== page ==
Great story, Dianne. I love the dialogue. I was at a show called M. Butterfly by David Henry Hwang. In the audience were an elderly couple that brought what looked like their granddaughter. I think they were expecting to see Puccini’s opera. In the play, Butterfly, a man dressed as a woman, drops his kimono to show full frontal nudity. The elderly woman screamed out, “This isn’t Madame Butterfly.” The ensuing scene was similar to your mother’s head-lock exit. At least this couple didn’t have to ride a bus back home, full of people who knew what they did.


    • diannegray / Oct 28 2012 6:55 am

      Hahahaha! Wonderful story. Now I know my mother is not the only one! Thank you so much for coming by to let me know (my mother will be very happy indeed when I tell her this) 😀


  39. Photos With Finesse / Oct 28 2012 2:13 pm

    We took the kids (13 & 15) to Vegas in April and down to ‘Glitter Gulch’ – the old town. It’s definitely the raunchier part of Vegas and some of the street acts were rather risque. My kids took it all in stride. I think their father was the most embarrassed. We’ve been pretty open about the sex stuff – and between HBO (which seems to run full blown adult porn for at least one scene every time my daughter happens to walk in the room), and Two & A Half Men where my son laughs at things I don’t think he should know about (but am not that naive), I think it would take a lot to shock them. As for your mum, HAHAHA – family story for the rest of your life (and great blog fodder). And the bus driver – neutral third party. Maybe a warning was in order, and probably he was ‘just the driver’ and figured everyone new what they’d signed up for!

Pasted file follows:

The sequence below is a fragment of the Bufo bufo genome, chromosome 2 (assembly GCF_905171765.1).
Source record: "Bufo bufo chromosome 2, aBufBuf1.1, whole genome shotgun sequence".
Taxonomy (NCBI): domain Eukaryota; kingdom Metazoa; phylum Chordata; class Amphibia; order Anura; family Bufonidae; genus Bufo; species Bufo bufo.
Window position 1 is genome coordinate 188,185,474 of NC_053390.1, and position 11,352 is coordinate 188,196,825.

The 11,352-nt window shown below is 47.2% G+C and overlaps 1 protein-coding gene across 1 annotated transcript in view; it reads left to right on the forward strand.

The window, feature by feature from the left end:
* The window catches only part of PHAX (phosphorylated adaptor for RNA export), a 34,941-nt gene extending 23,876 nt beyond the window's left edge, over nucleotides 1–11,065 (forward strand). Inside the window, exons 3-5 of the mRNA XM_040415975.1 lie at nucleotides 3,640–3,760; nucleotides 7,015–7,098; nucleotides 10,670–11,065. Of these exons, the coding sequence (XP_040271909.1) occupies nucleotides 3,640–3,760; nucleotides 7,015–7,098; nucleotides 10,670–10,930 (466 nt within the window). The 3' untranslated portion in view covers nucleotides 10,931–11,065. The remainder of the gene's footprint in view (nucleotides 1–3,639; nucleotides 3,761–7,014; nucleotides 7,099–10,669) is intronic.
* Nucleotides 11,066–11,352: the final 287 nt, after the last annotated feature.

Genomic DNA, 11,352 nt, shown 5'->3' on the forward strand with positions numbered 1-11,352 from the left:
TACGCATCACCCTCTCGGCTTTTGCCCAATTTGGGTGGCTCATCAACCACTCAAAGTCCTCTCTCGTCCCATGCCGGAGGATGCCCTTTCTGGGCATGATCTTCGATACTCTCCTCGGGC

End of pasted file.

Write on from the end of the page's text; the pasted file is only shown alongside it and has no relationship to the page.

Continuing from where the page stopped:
• diannegray / Oct 28 2012 5:21 pm

      That’s really funny, Suzan! I think 13 and 15 year olds are far more ‘aware’ than people give them credit for sometimes (including me!). There is a lot on the television and in movies now where more than just a hint of sexual activity goes on. My sister wasn’t fazed at all – she thought it was ‘boring’ and it was only my parents who were shocked and horrified!

      The bus driver probably thought she was over 18 (she’s a very tall, attractive girl), but this was a while ago (in the 70s) so I don’t think they were as stringent back then on the “Adults Only – show us your birth certificate” policing.

      If it happened now my parents would probably be arrested! 😉